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All izz not well in Ladakh

| Updated on December 13, 2019 Published on December 13, 2019

Unchecked tourism has been taking a toll on the ecosensitive zone of Pangong Lake in Ladakh. A recent demolition drive hopes to reverse that

The Hindi film 3 Idiots has had an unintended effect on tourism in Ladakh. After a scene in the film was shot at Pangong Tso Lake, it rapidly became a busy tourist destination.

Within a year of the film’s release in December 2009, the number of tourists swelled to 77,800. It went up to 1,79,491 in 2011. The annual influx of tourists continued to rise, until it touched 3,27,366 in 2018 (far outnumbering the population of Ladakh).

The Himalayan lake is 134 km long, and extends from India to the Tibetan Autonomous Region. While the Tibetan section remains pristine, the Indian side was being ravaged by unchecked tourism.

The sight of row upon row of tents pitched for tourists on the lake set off alarm bells among environmentalists. The facilities offered included several unsustainable luxuries in this high-altitude desert region. At 17,000 feet, food, water and oxygen are scarce.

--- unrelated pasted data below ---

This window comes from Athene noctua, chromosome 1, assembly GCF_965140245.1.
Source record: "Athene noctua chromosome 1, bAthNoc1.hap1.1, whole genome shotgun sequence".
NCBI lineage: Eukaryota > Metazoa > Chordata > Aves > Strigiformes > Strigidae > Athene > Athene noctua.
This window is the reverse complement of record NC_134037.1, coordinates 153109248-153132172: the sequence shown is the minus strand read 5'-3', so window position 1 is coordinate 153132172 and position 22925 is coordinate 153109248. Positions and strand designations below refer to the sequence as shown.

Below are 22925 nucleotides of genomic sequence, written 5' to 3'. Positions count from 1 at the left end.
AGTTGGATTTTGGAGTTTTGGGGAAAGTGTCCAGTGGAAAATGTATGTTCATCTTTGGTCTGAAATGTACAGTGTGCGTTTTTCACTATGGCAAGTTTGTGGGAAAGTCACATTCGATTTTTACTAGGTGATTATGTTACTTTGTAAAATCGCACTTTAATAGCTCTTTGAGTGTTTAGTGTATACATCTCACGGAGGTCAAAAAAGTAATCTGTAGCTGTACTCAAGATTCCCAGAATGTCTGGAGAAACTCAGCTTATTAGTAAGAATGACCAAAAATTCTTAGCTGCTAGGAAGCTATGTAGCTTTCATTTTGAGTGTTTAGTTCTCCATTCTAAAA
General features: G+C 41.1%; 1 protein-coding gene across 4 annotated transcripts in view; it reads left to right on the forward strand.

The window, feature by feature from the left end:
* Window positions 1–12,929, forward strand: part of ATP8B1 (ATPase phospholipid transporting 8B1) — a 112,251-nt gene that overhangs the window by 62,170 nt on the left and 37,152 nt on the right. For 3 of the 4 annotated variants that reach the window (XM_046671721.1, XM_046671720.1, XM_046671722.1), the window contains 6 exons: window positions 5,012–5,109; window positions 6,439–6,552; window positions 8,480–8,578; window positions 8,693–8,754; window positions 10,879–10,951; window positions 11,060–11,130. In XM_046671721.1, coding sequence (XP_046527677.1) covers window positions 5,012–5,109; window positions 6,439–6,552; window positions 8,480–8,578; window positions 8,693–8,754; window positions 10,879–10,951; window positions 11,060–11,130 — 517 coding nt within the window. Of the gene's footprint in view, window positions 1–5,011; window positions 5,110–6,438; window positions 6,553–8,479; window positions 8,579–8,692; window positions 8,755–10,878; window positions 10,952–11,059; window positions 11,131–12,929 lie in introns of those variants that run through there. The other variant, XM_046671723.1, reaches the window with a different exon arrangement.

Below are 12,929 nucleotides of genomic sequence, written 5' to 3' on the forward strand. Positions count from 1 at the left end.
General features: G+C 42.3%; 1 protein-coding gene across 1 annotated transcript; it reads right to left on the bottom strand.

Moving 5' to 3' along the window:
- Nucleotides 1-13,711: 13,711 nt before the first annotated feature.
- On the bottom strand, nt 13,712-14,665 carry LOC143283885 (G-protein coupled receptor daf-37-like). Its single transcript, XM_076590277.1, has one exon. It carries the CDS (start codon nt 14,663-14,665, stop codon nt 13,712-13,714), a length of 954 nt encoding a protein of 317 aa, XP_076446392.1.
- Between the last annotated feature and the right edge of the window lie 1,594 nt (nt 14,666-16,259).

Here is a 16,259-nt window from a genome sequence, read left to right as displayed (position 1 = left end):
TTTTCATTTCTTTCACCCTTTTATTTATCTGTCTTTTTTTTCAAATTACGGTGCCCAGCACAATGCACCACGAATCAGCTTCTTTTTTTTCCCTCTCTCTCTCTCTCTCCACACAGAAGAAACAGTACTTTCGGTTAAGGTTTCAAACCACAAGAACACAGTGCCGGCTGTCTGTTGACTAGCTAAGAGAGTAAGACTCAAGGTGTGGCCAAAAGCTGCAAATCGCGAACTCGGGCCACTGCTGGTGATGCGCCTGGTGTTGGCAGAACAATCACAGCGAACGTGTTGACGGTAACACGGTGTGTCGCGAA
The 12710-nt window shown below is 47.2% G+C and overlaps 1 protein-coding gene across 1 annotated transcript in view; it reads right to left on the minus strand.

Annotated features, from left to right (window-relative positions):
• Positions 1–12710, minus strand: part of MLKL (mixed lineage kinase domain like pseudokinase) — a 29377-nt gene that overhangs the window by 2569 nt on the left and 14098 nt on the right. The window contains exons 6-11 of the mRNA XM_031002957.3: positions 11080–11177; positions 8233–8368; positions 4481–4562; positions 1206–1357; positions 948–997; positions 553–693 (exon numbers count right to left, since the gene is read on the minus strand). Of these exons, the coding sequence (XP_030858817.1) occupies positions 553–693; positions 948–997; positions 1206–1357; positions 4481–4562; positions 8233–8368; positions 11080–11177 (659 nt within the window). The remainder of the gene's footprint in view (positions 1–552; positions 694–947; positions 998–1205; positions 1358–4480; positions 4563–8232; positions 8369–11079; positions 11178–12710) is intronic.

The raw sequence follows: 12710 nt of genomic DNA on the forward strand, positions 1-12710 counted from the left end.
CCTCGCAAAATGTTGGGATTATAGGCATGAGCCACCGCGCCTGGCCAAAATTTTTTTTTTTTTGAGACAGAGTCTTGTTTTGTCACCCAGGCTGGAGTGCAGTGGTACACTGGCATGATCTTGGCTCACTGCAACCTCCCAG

The region, which comes under the Changthang Cold Desert Wildlife Sanctuary, has very limited resources to support tourism on this scale. The scenic panorama has been disrupted, the fragile ecosystem affected, and waste disposal is a mounting concern. The increasing air pollution has added to the woes of the locals. Unlike the song from the film that said, “All izz well”, all was actually not well in Ladakh.

Finally, reason has prevailed, and camping has been banned on the lake. A demolition drive was undertaken in April. The district administration demolished illegal tents and other construction on state-owned land in Spangmik village. The locals reported being happy about the move. The tourist influx didn’t benefit them but only helped moneyed folks from Leh who had invested in the hotels and illegal tents.

A few tents have since sprung back, despite protests. Will Ladakh summon up the will to safekeep its precious natural heritage before it is too late?

Sreedeep is associate professor at Shiv Nadar University in Delhi

Published on December 13, 2019